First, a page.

# Cost Allocation: Joint Products and Byproducts

## Presentation on theme: "Cost Allocation: Joint Products and Byproducts"— Presentation transcript:

Cost Allocation: Joint Products and Byproducts
Chapter 16

Identify the split-off point(s) in a joint-cost situation.
Learning Objective 1 Identify the split-off point(s) in a joint-cost situation.

Joint-Cost Basics (E.g. 1)
Split-off point Joint costs are costs Incurred in producing the raw milk Raw milk Separable costs are costs incurred in producing these separately identifiable products Cream Liquid Skim

Joint-Cost Basics (E.g. 2)
Coal Gas Benzyl Tar

Distinguish joint products
Learning Objective 2 Distinguish joint products from byproducts.

Joint Products and Byproducts
Main Product = 1 Joint Products ≥ 2 Byproducts High Low Sales Value

Explain why joint costs should be allocated to individual products.
Learning Objective 3 Explain why joint costs should be allocated to individual products.

Why Allocate Joint Costs?
to compute inventory cost and cost of goods sold to determine cost reimbursement under contracts for insurance settlement computations for rate regulation for litigation purposes

Allocate joint costs using four different methods.
Learning Objective 4 Allocate joint costs using four different methods.

Approaches to Allocating Joint Costs
Two (2) basic ways to allocate joint costs to products are: Approach 1: Market based Approach 2: Physical measure

Approach 1: Market-based Data – 3 methods
(1) - Sales value at split-off method (2) - Estimated net realizable value (NRV) method (3) - Constant gross-margin percentage NRV method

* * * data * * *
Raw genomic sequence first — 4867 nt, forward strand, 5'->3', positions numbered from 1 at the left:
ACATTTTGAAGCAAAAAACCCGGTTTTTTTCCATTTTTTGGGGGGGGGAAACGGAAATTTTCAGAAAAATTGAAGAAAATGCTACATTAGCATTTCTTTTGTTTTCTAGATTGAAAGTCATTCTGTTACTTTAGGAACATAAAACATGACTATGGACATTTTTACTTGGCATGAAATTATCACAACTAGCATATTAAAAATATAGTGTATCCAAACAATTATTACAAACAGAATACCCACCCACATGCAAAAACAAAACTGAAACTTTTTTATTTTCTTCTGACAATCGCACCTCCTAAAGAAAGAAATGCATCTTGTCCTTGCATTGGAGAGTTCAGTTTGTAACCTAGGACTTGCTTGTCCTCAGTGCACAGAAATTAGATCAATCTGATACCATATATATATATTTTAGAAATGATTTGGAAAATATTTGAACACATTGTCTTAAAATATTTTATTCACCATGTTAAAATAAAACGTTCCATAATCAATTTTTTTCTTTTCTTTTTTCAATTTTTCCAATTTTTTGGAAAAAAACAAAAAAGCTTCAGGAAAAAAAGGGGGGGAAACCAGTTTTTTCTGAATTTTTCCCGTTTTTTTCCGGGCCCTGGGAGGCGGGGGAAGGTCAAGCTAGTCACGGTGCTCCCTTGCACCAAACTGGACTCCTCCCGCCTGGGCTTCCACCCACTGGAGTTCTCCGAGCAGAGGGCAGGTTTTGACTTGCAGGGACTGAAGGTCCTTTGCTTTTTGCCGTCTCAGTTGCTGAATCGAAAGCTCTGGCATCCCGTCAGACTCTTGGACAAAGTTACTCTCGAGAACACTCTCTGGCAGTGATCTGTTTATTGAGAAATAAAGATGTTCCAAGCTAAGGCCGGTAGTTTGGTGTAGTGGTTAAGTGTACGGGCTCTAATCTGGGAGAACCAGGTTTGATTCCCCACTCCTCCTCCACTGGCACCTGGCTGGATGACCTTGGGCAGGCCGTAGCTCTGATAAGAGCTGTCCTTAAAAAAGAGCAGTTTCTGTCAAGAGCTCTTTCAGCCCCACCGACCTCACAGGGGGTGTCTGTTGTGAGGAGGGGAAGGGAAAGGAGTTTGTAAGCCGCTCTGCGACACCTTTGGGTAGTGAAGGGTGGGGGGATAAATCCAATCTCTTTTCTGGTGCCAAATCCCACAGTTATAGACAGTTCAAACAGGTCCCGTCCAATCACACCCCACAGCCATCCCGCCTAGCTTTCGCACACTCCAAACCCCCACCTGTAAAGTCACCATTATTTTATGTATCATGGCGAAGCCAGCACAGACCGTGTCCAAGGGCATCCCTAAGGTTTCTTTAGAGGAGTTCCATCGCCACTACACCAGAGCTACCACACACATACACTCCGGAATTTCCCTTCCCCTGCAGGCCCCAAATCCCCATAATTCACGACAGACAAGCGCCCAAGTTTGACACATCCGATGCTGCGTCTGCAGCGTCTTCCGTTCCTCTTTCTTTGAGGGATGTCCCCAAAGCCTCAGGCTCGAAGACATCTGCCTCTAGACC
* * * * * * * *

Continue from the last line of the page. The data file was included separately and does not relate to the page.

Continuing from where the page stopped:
(1) Sales Value at Split-off Method Example
10,000 units of A at a selling price of \$10 = \$100,000 Joint processing cost is \$200,000 10,500 units of B at a selling price of \$30 = \$315,000 11,500 units of C at a selling price of \$20 = \$230,00 Splitoff point

(1) Sales Value at Split-off Method Example
A B C Total Sales Value \$100,000 \$315,000 \$230,000 \$645,000 Allocation of Joint Cost 100 ÷ ,008 315 ÷ ,674 230 ÷ ,318 200,000 Gross margin \$ 68,992 \$217,326 \$158,682 \$445,000

(1) Sales Value at Split-off Method Example
Assume all of the units produced of B and C were sold. 2,500 units of A (25%) remain in inventory. What is the gross margin of product A ? What is the gross margin percentage of each product?

(1) Sales Value at Split-off Method Example
Product A Revenues: 7,500 units × \$ \$75,000 Cost of goods sold: Joint product costs \$31,008 Less ending inventory \$31,008 × 25% , ,256 Gross margin \$51,744

(1) Sales Value at Split-off Method Example
Product A: (\$75,000 – \$ 23,256) ÷ \$75,000 = 69% Product B: (\$315,000 – \$97,674) ÷ \$315,000 = 69% Product C: (\$230,000 – \$71,318) ÷ \$230,000 = 69%

(2) Estimated Net Realizable Value (NRV) Method Example
Assume that Oklahoma Company can process products A, B, and, C further into A1, B1, and C1. The new sales values after further processing are: A1: 10,000 × \$12.00 = \$120,000 B1: 10,500 × \$33.00 = \$346,500 C1: 11,500 × \$21.00 = \$241,500

(2) Estimated Net Realizable Value (NRV) Method Example
Additional processing (separable) costs are as follows: A1: \$35,000 B1: \$46,500 C1: \$51,500 What is the estimated net realizable value of each product at the splitoff point?

(2) Estimated Net Realizable Value (NRV) Method Example
Product A1: \$120,000 – \$35,000 = \$85,000 Product B1: \$346,500 – \$46,500 = \$300,000 Product C1: \$241,500 – \$51,500 = \$190,000 How much of the joint cost is allocated to each product?

(2) Estimated Net Realizable Value (NRV) Method Example
To A1: 85 ÷ 575 × \$200,000 = \$29,565 To B1: 300 ÷ 575 × \$200,000 = \$104,348 To C1: 190 ÷ 575 × \$200,000 = \$66,087

(2) Estimated Net Realizable Value (NRV) Method Example